Geological faults, our miner-guide told us, were a big problem; big coal producers, but risky to mine. We stopped beside a cathedral-like room. Inside, a hand pushed through the debris of a cave-in; when our miner pressed a button, the hand waved. Amused, a few people laughed, but the wounded mannequin guarding the room looked on, impassive. The space was too much, our guide pointed out: the folding earth had shoved a vein twenty-three feet straight up, raising a column of anthracite but also creating a dangerous mine prop problem.

How do you take so much and not get buried?

Gawking at such spaces is no recent phenomenon; curiosity seekers have strolled through coal mines near here since at least the 1840s. The final report of the First Geological Survey of Pennsylvania (1858) includes two full-color lithographs of mines near Wilkes-Barre, considered by at least one observer to be “outstanding examples demonstrating geology and artistry.” In volume 2’s frontispiece, “The Baltimore Comp. Mines, Wilkes-Barre,” rock strata dwarf three tourists who have come to wonder at the Mammoth vein, the largest coal seam in the northern field, in some places forty or more feet thick. The lithograph depicts no markers of industry or technology, other than a fence and three tunnels, which might pass for natural caves. The tunnels on the lithograph’s left side mirror gaps in the rock columns on the closer right side; all the gaps open into mines. Cliffs of coal and rock, topped with evergreens, overwhelm the ghostlike and easy-to-miss people who stand at mine entrances. The immensity of the Mammoth vein made the Baltimore mine, which first shipped coal in 1814, a popular tourist trap three decades later. But why? Were people awed by the coal or by its disappearance?

Maybe by its disappearance. An emphasis on the vast interior space rendered in the other lithograph, “Interior of Baltimore Co. Old Mine, Wilkes-Barre,” suggests that the absence of coal is the site’s main attraction. Inside the mine, the viewer looks across a gigantic room, through two more rooms, toward the mine entrance, a distant sphere of light colored with green trees and blue mountains, a summer scene. A well-dressed man stands just inside the opening, chatting with two brightly dressed women: one in a red shawl, the other in a blue dress. Making the colors stand out, the rest of the scene wraps them in black and gray. Dwarfed by the interior space, the only other figure, an indistinct miner on a small shelf inside the largest room, blends with his surroundings. The scene offers no trace of mining equipment. It’s as if the space has been hollowed without effort. As if by magic.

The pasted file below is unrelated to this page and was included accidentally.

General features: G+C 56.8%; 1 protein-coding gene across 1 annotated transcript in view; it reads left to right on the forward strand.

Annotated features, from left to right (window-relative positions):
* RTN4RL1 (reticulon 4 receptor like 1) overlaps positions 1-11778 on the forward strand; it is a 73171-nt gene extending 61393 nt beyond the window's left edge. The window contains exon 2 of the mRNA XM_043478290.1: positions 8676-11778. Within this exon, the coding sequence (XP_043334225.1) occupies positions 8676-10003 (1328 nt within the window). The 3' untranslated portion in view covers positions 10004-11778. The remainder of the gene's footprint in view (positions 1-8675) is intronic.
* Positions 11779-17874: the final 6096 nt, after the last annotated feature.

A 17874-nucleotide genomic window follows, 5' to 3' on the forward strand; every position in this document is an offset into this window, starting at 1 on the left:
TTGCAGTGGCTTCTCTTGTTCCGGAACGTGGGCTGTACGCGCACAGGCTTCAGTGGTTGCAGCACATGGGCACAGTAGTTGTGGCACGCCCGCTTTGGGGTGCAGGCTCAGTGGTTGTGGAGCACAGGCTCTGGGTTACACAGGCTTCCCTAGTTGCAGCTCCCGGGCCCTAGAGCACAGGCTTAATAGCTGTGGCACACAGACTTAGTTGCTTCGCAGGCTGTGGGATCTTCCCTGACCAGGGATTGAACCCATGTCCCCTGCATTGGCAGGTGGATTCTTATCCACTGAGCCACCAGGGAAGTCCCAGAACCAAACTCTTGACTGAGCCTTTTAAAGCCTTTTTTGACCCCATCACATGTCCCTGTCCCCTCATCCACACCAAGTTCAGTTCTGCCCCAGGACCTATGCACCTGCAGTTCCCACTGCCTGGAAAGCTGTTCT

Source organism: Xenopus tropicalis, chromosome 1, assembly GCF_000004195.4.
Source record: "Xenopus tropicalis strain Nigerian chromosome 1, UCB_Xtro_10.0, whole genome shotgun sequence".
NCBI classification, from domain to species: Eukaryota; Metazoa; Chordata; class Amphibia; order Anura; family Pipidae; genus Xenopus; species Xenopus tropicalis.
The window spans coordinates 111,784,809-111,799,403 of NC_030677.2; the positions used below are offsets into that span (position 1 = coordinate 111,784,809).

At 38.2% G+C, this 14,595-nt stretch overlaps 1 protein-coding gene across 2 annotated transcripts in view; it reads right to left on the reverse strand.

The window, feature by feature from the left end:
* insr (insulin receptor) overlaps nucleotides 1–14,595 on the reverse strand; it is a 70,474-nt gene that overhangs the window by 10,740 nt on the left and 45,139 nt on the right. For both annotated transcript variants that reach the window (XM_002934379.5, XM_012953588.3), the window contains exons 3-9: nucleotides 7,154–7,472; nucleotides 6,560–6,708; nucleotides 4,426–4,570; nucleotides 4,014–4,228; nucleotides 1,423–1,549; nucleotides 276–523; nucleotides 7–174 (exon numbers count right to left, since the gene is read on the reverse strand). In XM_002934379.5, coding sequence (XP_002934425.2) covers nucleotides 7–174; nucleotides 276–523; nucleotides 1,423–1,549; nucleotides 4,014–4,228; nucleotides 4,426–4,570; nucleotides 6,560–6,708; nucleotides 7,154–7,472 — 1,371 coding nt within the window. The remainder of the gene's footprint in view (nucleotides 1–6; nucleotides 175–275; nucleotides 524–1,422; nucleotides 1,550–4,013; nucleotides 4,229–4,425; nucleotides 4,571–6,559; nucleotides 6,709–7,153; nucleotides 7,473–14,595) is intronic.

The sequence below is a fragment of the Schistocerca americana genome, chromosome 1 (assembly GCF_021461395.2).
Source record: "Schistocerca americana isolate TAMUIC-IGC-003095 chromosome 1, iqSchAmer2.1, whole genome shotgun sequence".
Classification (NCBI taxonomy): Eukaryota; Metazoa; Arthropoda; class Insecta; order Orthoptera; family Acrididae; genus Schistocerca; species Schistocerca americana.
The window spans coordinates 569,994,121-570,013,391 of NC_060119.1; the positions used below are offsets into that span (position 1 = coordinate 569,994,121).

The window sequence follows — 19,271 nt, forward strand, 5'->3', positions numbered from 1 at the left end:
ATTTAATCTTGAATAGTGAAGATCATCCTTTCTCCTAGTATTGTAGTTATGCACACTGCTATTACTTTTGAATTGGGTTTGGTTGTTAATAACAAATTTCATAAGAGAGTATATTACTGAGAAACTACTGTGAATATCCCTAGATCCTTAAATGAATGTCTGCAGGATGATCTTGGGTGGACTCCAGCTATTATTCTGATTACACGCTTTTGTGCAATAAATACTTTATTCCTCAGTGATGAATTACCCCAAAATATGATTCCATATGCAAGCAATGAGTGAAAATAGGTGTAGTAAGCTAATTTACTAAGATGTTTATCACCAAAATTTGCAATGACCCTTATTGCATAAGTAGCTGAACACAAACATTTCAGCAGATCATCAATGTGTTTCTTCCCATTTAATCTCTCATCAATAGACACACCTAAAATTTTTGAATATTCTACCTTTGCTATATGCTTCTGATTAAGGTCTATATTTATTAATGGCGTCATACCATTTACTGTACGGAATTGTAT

Three years ago, I discovered that coal may not be the only fossil fuel beneath my house. I happen to live above the Marcellus, a swath of shale under much of Pennsylvania that holds what may soon become one of the largest natural gas fields in the world. Thickest in eastern parts of the state—Susquehanna County is a current center of attention—Marcellus shale formed during the Devonian period, just over 360 million years ago, a time that saw a great mass extinction, mainly of marine life. As layers of organic material accumulated and deteriorated, they hardened to shale, and produced natural gas, which eventually created enough pressures of its own to fracture the surrounding rock. Not long after, just over 300 million years ago, Iapetus, the shallow sea separating the ancient continents of Laurentia and Gondwana, rapidly closed. As the continents came crashing together, a “promontory in the vicinity of New York City locked Gondwana and Laurentia at a pivot point,” which swung Gondwana clockwise, slamming it into Laurentia and thrusting up the central and southern Appalachians, which buried the shale and rolled beds of anthracite. The collision, which lasted about 15 million years, determined not only the pitch of coal seams but also the direction of Marcellus shale fractures. In other words, what played out over millions of years millions of years ago has led major corporations to think about whether they want to drill—read, mine—under my house. Again.